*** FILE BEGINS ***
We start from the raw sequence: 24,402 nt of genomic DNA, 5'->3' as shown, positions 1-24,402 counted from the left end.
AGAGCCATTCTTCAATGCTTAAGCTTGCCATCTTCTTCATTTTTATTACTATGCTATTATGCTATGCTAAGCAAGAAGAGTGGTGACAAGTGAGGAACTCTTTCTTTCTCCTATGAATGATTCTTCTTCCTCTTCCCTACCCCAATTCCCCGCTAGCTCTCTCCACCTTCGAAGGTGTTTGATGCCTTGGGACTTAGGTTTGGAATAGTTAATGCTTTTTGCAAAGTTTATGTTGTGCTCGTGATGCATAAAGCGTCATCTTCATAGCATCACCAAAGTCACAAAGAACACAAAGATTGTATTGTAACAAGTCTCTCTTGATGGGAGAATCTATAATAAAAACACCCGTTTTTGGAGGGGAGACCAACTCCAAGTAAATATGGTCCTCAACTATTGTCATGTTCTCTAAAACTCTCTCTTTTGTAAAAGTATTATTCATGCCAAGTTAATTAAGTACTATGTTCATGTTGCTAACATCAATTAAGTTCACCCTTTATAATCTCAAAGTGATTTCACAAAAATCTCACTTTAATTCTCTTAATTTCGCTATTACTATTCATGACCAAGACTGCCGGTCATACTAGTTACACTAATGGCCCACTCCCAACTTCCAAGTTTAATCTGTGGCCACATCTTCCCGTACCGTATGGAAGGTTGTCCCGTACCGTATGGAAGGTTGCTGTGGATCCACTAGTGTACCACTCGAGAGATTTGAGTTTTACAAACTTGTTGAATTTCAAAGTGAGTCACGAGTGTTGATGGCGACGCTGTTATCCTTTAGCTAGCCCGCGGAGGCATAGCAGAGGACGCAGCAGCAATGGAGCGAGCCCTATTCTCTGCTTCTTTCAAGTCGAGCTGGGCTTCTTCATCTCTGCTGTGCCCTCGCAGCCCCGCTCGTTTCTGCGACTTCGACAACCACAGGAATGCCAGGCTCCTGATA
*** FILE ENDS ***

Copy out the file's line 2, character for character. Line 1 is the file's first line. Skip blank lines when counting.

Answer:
AGAGCCATTCTTCAATGCTTAAGCTTGCCATCTTCTTCATTTTTATTACTATGCTATTATGCTATGCTAAGCAAGAAGAGTGGTGACAAGTGAGGAACTCTTTCTTTCTCCTATGAATGATTCTTCTTCCTCTTCCCTACCCCAATTCCCCGCTAGCTCTCTCCACCTTCGAAGGTGTTTGATGCCTTGGGACTTAGGTTTGGAATAGTTAATGCTTTTTGCAAAGTTTATGTTGTGCTCGTGATGCATAAAGCGTCATCTTCATAGCATCACCAAAGTCACAAAGAACACAAAGATTGTATTGTAACAAGTCTCTCTTGATGGGAGAATCTATAATAAAAACACCCGTTTTTGGAGGGGAGACCAACTCCAAGTAAATATGGTCCTCAACTATTGTCATGTTCTCTAAAACTCTCTCTTTTGTAAAAGTATTATTCATGCCAAGTTAATTAAGTACTATGTTCATGTTGCTAACATCAATTAAGTTCACCCTTTATAATCTCAAAGTGATTTCACAAAAATCTCACTTTAATTCTCTTAATTTCGCTATTACTATTCATGACCAAGACTGCCGGTCATACTAGTTACACTAATGGCCCACTCCCAACTTCCAAGTTTAATCTGTGGCCACATCTTCCCGTACCGTATGGAAGGTTGTCCCGTACCGTATGGAAGGTTGCTGTGGATCCACTAGTGTACCACTCGAGAGATTTGAGTTTTACAAACTTGTTGAATTTCAAAGTGAGTCACGAGTGTTGATGGCGACGCTGTTATCCTTTAGCTAGCCCGCGGAGGCATAGCAGAGGACGCAGCAGCAATGGAGCGAGCCCTATTCTCTGCTTCTTTCAAGTCGAGCTGGGCTTCTTCATCTCTGCTGTGCCCTCGCAGCCCCGCTCGTTTCTGCGACTTCGACAACCACAGGAATGCCAGGCTCCTGATA